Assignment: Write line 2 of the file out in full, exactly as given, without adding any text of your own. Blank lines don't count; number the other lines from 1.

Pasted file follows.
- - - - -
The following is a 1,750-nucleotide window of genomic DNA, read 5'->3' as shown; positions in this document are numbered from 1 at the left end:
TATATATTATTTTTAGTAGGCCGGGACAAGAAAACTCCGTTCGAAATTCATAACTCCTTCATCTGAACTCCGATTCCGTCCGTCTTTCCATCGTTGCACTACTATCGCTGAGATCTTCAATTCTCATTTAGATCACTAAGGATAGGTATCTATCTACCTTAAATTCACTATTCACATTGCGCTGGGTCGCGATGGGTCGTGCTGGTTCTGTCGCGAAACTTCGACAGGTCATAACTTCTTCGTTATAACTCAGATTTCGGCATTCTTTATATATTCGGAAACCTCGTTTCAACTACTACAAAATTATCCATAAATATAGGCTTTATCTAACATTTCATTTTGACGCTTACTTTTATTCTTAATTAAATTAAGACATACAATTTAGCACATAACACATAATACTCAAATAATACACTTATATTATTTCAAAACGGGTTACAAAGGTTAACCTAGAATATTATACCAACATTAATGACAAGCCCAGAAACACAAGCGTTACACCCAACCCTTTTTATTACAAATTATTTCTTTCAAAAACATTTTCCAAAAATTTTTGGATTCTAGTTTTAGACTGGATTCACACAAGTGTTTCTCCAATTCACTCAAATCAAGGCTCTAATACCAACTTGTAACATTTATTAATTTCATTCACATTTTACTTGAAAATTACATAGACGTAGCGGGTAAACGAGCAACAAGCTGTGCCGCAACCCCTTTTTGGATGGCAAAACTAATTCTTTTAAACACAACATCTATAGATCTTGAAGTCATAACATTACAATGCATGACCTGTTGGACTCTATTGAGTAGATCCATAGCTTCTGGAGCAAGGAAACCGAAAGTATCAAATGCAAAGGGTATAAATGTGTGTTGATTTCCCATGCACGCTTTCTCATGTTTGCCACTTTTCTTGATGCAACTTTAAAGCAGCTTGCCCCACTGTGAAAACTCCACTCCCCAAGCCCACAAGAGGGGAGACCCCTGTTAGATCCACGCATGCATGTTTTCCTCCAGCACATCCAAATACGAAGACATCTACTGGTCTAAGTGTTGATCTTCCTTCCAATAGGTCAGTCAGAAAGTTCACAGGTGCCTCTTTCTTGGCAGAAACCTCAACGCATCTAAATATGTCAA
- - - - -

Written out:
TATATATTATTTTTAGTAGGCCGGGACAAGAAAACTCCGTTCGAAATTCATAACTCCTTCATCTGAACTCCGATTCCGTCCGTCTTTCCATCGTTGCACTACTATCGCTGAGATCTTCAATTCTCATTTAGATCACTAAGGATAGGTATCTATCTACCTTAAATTCACTATTCACATTGCGCTGGGTCGCGATGGGTCGTGCTGGTTCTGTCGCGAAACTTCGACAGGTCATAACTTCTTCGTTATAACTCAGATTTCGGCATTCTTTATATATTCGGAAACCTCGTTTCAACTACTACAAAATTATCCATAAATATAGGCTTTATCTAACATTTCATTTTGACGCTTACTTTTATTCTTAATTAAATTAAGACATACAATTTAGCACATAACACATAATACTCAAATAATACACTTATATTATTTCAAAACGGGTTACAAAGGTTAACCTAGAATATTATACCAACATTAATGACAAGCCCAGAAACACAAGCGTTACACCCAACCCTTTTTATTACAAATTATTTCTTTCAAAAACATTTTCCAAAAATTTTTGGATTCTAGTTTTAGACTGGATTCACACAAGTGTTTCTCCAATTCACTCAAATCAAGGCTCTAATACCAACTTGTAACATTTATTAATTTCATTCACATTTTACTTGAAAATTACATAGACGTAGCGGGTAAACGAGCAACAAGCTGTGCCGCAACCCCTTTTTGGATGGCAAAACTAATTCTTTTAAACACAACATCTATAGATCTTGAAGTCATAACATTACAATGCATGACCTGTTGGACTCTATTGAGTAGATCCATAGCTTCTGGAGCAAGGAAACCGAAAGTATCAAATGCAAAGGGTATAAATGTGTGTTGATTTCCCATGCACGCTTTCTCATGTTTGCCACTTTTCTTGATGCAACTTTAAAGCAGCTTGCCCCACTGTGAAAACTCCACTCCCCAAGCCCACAAGAGGGGAGACCCCTGTTAGATCCACGCATGCATGTTTTCCTCCAGCACATCCAAATACGAAGACATCTACTGGTCTAAGTGTTGATCTTCCTTCCAATAGGTCAGTCAGAAAGTTCACAGGTGCCTCTTTCTTGGCAGAAACCTCAACGCATCTAAATATGTCAA